</NavigateBehavior.Parameters>
        </NavigateBehavior>
    </i:Interaction.Behaviors>
</Button>

The parameters passed to the behavior should match the method arguments on the controller action - see the controller section for details. Note that the parameters support data binding - this allows you to pass properties from the model or other UI elements automatically.

See also:

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The web typically uses hyperlinks and postbacks to navigate between pages. With Magellan, we can use either C# code, Expression Blend Behaviors, or using a command.

The command option works especially well for Magellan applications that use the MVVM pattern. Below is an example controller:

public class CustomerController : Controller 
{
    public ActionResult Show(int customerId)
    {
        Model = new CustomerDetailsModel(GetCustomer(customerId));
        return Page();
    }

    public ActionResult Delete(int customerId)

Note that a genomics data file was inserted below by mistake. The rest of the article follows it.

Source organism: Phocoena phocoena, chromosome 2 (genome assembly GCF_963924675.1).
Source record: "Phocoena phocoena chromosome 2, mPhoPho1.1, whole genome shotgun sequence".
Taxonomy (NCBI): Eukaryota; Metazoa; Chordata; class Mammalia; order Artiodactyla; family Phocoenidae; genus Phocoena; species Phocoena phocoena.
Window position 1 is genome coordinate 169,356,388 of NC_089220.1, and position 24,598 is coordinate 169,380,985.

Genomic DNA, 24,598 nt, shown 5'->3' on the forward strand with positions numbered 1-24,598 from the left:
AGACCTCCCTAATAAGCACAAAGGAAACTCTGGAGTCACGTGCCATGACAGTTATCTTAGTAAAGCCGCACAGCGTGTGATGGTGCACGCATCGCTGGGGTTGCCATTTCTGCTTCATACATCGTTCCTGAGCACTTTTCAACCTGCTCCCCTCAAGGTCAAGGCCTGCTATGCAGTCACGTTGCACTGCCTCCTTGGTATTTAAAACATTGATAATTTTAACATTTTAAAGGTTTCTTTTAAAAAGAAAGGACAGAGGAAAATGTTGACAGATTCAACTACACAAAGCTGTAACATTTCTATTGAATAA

{
        DeleteCustomer(customerId);
        return Redirect("Home");
    }
}

The CustomerDetailsModel may look like this:

public class CustomerDetailsModel
{
    public CustomerDetailsModel(Customer customer) 
    {
        Customer = customer;
        DeleteCustomer = new NavigateCommand("Customers", "Delete", new { customerId = customer.Id });
    }

    public ICommand DeleteCustomer { get; private set; }
    public Customer Customer { get; private set; } 
}

The view can then simply bind the command to the UI elements:

<Button Content="Delete" Command="{Binding Path=DeleteCustomer}" />

Most MVVM frameworks also provide a RelayCommand or DelegateCommand or similar that allows you to pass a callback. This could also be used with Magellan; for example: